So often in the crime drama, female characters are relegated to these smaller, secondary roles. But your character here is much more than that. Can you talk about building a figure that is actually much greater than the usual moll or femme fatale?
A lot of credit goes to J.C. [Chandor], the writer. When he first sent me the script, the thing I said to him was, “You know what? I just have this idea for her, for what you wrote. Of course, I’m sure you’ve never thought about this. To me, she feels like Dick Cheney. I’d love to explore that more with her.” I love the idea that, in this film, you underestimate her. It’s fun playing a character that is underestimated. You see her putting makeup on, you think, “Okay, this is the ‘wife’ of this crime thriller.” But then you realize, “Oh, no, she’s a lot more than that.”
One of the interesting things about that misconception is that it plays a lot into the gender politics between her and Oscar Isaac’s character. What do you think that element of the film reflects about 1981, or about today?
Well, in 1981, it was absolutely a man’s world in New York City. You feel some change coming to the world, because you have the granddaughter [Annie Funke] starting to take control of the other heating oil business. But for sure when Anna — in 1970, maybe? — when her father gave the company to her husband… in 1970 in New York City, it wouldn’t have been very common for a woman to run that business. Thank God we’ve gone forward! Of course I don’t think we’ve gone far enough, and we have some ways to go, but J.C. shows the sexism in it. She’s a woman, she’s very smart, and she realizes she needs to use what tools she has when she can. And that even means when she’s going to the bankers’ dinner, she’s going to wear a very revealing dress, because that is her tool in a man’s world. I think he’s a very smart writer, J.C. His brain is crazy!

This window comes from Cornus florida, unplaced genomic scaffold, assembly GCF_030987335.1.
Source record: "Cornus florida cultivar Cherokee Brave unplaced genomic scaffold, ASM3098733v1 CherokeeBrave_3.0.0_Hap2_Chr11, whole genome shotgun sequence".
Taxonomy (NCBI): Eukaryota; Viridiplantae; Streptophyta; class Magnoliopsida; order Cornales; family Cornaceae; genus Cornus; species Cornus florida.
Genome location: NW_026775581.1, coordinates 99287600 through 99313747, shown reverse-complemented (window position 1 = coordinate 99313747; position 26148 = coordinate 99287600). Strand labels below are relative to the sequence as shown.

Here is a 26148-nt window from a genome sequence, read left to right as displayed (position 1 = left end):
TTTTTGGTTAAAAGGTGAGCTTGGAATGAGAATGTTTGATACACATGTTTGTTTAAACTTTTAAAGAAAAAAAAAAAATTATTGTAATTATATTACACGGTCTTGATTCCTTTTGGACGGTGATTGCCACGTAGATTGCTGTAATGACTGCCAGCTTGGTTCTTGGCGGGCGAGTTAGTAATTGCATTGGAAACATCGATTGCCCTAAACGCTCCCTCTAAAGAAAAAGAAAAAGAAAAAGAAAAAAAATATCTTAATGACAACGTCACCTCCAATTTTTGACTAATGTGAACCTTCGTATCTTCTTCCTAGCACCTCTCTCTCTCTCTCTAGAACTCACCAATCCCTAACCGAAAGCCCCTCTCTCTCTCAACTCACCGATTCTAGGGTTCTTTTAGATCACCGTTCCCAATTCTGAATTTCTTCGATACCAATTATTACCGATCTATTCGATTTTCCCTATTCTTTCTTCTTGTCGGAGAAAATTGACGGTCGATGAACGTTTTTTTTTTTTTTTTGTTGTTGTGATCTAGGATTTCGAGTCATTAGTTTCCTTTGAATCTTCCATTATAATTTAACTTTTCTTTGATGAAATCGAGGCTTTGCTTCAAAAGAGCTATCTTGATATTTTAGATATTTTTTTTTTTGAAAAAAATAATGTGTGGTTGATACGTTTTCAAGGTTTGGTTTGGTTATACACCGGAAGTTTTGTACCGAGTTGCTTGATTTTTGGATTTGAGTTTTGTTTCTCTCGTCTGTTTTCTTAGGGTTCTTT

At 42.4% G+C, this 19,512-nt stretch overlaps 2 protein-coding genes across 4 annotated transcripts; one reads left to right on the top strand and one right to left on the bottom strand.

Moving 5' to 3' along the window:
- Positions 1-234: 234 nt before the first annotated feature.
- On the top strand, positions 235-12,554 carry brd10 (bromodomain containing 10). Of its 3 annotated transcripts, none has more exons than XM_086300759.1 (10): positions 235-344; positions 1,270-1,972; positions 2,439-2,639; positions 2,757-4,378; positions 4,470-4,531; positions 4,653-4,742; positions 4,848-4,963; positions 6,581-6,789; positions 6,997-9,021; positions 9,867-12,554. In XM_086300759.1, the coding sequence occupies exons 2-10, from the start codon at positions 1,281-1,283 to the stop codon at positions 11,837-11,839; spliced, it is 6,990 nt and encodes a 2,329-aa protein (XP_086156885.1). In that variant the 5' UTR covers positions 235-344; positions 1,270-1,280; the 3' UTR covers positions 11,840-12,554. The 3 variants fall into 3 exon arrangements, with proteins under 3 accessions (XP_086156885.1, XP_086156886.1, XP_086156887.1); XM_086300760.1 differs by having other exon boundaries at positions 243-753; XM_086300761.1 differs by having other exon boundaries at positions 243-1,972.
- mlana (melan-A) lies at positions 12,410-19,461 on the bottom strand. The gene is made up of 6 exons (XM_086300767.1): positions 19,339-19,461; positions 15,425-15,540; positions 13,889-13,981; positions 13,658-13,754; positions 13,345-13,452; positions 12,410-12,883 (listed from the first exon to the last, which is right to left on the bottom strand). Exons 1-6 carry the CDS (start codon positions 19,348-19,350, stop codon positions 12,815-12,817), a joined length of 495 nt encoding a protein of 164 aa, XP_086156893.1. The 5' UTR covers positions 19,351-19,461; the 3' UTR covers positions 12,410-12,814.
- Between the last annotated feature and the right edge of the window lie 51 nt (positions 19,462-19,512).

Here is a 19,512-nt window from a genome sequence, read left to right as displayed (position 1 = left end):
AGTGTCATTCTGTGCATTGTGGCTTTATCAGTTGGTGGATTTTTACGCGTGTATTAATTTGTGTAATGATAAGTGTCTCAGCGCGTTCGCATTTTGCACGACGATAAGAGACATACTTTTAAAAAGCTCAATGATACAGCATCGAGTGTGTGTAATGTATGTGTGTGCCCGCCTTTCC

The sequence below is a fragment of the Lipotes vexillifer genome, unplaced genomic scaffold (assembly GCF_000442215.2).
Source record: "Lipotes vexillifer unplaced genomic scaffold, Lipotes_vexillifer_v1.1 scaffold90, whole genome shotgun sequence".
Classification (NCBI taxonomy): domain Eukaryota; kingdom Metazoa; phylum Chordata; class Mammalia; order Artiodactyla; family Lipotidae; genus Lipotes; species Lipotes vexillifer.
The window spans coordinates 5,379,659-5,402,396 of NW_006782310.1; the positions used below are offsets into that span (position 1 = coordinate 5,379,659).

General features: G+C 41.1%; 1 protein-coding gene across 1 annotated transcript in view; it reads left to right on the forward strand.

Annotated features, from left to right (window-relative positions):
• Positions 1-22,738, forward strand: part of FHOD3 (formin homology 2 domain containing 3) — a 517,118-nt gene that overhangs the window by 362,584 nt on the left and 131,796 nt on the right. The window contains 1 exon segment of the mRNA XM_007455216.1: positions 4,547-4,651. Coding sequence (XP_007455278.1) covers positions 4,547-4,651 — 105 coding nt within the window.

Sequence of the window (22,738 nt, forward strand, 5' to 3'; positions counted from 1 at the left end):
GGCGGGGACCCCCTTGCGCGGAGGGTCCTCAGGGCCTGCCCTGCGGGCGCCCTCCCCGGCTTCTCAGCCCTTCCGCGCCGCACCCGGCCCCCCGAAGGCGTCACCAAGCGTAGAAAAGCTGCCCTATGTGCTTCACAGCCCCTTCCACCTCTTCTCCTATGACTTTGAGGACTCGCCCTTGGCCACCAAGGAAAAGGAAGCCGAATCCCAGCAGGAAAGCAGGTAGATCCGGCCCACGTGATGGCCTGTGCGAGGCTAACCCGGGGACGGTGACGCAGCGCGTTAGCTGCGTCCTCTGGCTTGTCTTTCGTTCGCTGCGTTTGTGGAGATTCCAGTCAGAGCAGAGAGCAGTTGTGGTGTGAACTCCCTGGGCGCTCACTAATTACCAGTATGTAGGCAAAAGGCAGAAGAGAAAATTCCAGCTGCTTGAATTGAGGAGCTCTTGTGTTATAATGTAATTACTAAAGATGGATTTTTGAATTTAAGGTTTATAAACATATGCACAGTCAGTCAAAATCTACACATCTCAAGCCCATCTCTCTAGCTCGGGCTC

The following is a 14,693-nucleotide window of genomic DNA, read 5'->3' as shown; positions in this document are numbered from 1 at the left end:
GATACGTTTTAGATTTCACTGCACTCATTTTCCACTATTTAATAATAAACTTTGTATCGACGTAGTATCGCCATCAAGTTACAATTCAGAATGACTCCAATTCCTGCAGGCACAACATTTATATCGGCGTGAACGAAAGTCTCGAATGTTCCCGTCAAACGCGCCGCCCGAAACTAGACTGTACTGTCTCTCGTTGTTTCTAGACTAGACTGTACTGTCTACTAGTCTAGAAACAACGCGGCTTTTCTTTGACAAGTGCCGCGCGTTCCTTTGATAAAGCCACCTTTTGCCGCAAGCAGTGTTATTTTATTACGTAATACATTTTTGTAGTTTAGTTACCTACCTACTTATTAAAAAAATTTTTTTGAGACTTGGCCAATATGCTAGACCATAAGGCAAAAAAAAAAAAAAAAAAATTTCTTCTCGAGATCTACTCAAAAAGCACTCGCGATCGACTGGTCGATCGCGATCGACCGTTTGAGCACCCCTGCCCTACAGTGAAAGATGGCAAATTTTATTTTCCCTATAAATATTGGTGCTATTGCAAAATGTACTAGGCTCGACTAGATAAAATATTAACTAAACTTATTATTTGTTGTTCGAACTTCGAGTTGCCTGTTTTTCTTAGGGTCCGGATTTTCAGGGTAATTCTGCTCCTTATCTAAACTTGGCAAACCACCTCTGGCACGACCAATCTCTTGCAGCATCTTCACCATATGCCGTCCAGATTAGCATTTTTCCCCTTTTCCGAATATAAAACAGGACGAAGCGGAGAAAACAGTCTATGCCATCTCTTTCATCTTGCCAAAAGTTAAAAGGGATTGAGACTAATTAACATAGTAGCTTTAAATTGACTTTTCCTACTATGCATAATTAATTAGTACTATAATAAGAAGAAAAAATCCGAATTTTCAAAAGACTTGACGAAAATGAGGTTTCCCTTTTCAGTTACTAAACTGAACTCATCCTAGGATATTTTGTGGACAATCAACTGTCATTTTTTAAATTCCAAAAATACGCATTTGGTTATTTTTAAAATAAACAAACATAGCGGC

In developing your character, were there any specific influences from crime fiction, or elsewhere? Of course there’s the staple: Lady Macbeth.
It’s interesting. A lot of people mention Lady Macbeth because she’s the go-to when you think of a strong female character with a husband. But the problem with that is that Lady Macbeth goes crazy. Anna doesn’t. Anna is very comfortable doing what she’s doing. And she has no qualms about it! She has no regrets. She actually feels that’s the way things need to be done. So that is the difference. I can say yes to Lady Macbeth in that she is a woman who is inspiring her husband to be larger and bigger than he even thinks is possible. He’s her king. But she never regrets what she does.
What’s interesting is that in a movie filled with physically large, gun-wielding men, your character is the most intimidating character in the film. I don’t know if you consider yourself an intimidating person—
Oh, I hope not! [Laughs]